refers to making a commitment to living a values-based life. What does it mean to live a values-based life and
how does it help reduce suffering?
SCH: Values are like directions on a compass. They’re never achieved, but in each and every step they influence
the quality of the journey. Values dignify and make more coherent our life course—and they put pain in a
proper context. It’s now about something. Let me go back to that movie A Beautiful Mind. It’s only when the
hero has to decide between what he values and entanglement with insanity that it’s possible and sensible to
accept the delusions; to notice them; and to abandon trying to control them—all in the service of being a
husband, father, and a mathematician.
In the same way, we only put down our avoidance, addictions, and mental wars because it’s costing us something dear, whatever it is that we want our lives to be about. Without that cost we would be lost. It’s amazing how often people have never really thought about what they want in their lives. They’ve been fighting a mental war, waiting for life to start, and have never really asked or answered the question of what kind of a life they’re waiting to live. The joyful vision of ACT is that you can start living that very life NOW, with your thoughts, feelings, memories, and sensations. You start that journey by asking what it is that you really want your life to be about. That is the point on the compass. NHP: What kinds of techniques do you try to teach in ACT? Can you walk us through an ACT exercise?
SCH: Okay. First think of a painful thought, a self-critical thought, one of those nagging deep down familiar bits
of negativity. Do you have one? ACT has scores of techniques that are designed to help you catch the word
machine in flight rather than getting caught up in the world seemingly structured by it. These “defusion”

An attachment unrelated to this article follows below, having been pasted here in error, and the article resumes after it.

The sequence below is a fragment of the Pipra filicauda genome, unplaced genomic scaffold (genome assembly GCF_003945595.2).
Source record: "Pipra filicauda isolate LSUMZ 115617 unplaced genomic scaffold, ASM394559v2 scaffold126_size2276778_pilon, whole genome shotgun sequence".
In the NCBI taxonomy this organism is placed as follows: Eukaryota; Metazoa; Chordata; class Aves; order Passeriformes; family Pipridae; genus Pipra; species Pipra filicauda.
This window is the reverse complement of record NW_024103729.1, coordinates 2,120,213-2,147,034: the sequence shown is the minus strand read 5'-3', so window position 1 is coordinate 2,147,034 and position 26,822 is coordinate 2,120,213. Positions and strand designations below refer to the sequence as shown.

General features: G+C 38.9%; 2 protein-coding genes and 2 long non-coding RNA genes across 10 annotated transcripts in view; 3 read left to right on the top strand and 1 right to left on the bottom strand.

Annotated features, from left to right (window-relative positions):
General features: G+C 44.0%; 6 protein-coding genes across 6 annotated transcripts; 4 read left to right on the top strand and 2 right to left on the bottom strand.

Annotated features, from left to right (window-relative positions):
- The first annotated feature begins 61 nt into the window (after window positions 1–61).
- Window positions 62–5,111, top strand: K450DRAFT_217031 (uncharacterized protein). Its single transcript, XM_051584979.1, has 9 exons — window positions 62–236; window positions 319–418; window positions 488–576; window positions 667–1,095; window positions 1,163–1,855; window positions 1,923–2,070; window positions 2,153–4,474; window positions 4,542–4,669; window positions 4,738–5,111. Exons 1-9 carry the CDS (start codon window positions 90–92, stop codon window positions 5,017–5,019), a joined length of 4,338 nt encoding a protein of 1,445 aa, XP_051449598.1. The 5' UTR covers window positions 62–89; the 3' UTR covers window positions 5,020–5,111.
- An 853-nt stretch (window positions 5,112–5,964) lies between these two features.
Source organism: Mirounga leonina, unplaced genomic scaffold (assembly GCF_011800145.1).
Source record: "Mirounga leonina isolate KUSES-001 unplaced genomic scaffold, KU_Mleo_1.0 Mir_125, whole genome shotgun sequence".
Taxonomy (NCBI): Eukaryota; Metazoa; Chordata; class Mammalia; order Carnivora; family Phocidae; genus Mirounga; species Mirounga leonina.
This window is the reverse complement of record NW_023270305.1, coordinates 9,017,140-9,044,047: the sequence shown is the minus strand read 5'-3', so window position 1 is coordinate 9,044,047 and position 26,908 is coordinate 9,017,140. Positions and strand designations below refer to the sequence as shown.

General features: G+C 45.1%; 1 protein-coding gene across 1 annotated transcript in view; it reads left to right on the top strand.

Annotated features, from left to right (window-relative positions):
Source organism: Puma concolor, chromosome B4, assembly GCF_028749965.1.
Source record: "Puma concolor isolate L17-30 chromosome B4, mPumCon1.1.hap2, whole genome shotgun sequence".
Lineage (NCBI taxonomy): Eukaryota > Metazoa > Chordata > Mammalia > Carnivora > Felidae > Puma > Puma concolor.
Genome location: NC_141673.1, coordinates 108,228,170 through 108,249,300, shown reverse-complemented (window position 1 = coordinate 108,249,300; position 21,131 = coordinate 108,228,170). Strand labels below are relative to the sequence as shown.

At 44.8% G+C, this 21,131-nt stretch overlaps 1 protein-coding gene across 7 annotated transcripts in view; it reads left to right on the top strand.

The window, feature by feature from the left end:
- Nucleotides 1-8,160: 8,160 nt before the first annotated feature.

techniques help us notice the process of thinking, not just their products.
So let’s try a few with that very thought. I’ll do them in rapid fire, but in the book we present all of this in more detail, and you can take the time you need to explore them properly. First say that thought very fast over and over again, feeling your mouth as you say it and noticing how odd it sounds when said fast. Now say it slowly, one word on the inbreath and the next on the outbreath until it’s all said. Now sing the thought out loud. Be careful not to ridicule, satirize, or criticize your thoughts. Rather just notice as you sing that these are thoughts. Now say them in the voice of a politician from the opposite political party as you. Be careful not to ridicule, satirize, or criticize your thoughts. Rather just notice as you hear these words that these words are thoughts. You don’t have to do anything about them. Just thank your mind for the thought and notice what shows up. These are four of literally hundreds of techniques ACT therapists have developed to liberate humans from the grip of their own cognition and emotion—but all without making the cognition or emotion go away. Once you’re on to it, you can come up with your own methods. In this new book we actually walk readers through that process. Once you see the model and its purpose it’s not hard. You can literally create your own methods to get out of your mind and into your life. So the book is not a new belief system. It’s a new context for living with that word machine we call our minds, without turning our lives over to it.
ANTERIOR LUMBAR INTERBODY FUSION (ALIF) Anterior Lumbar Interbody Fusion is a surgical procedure where the spine is accessed through the abdomen and is typically combined with a posterior approach. The procedure begins with a 3 to 5 inch abdominal incision. The abdominal contents are enclosed in a large sack (peritoneum) which is moved to the side, allowing access to the spine. A portion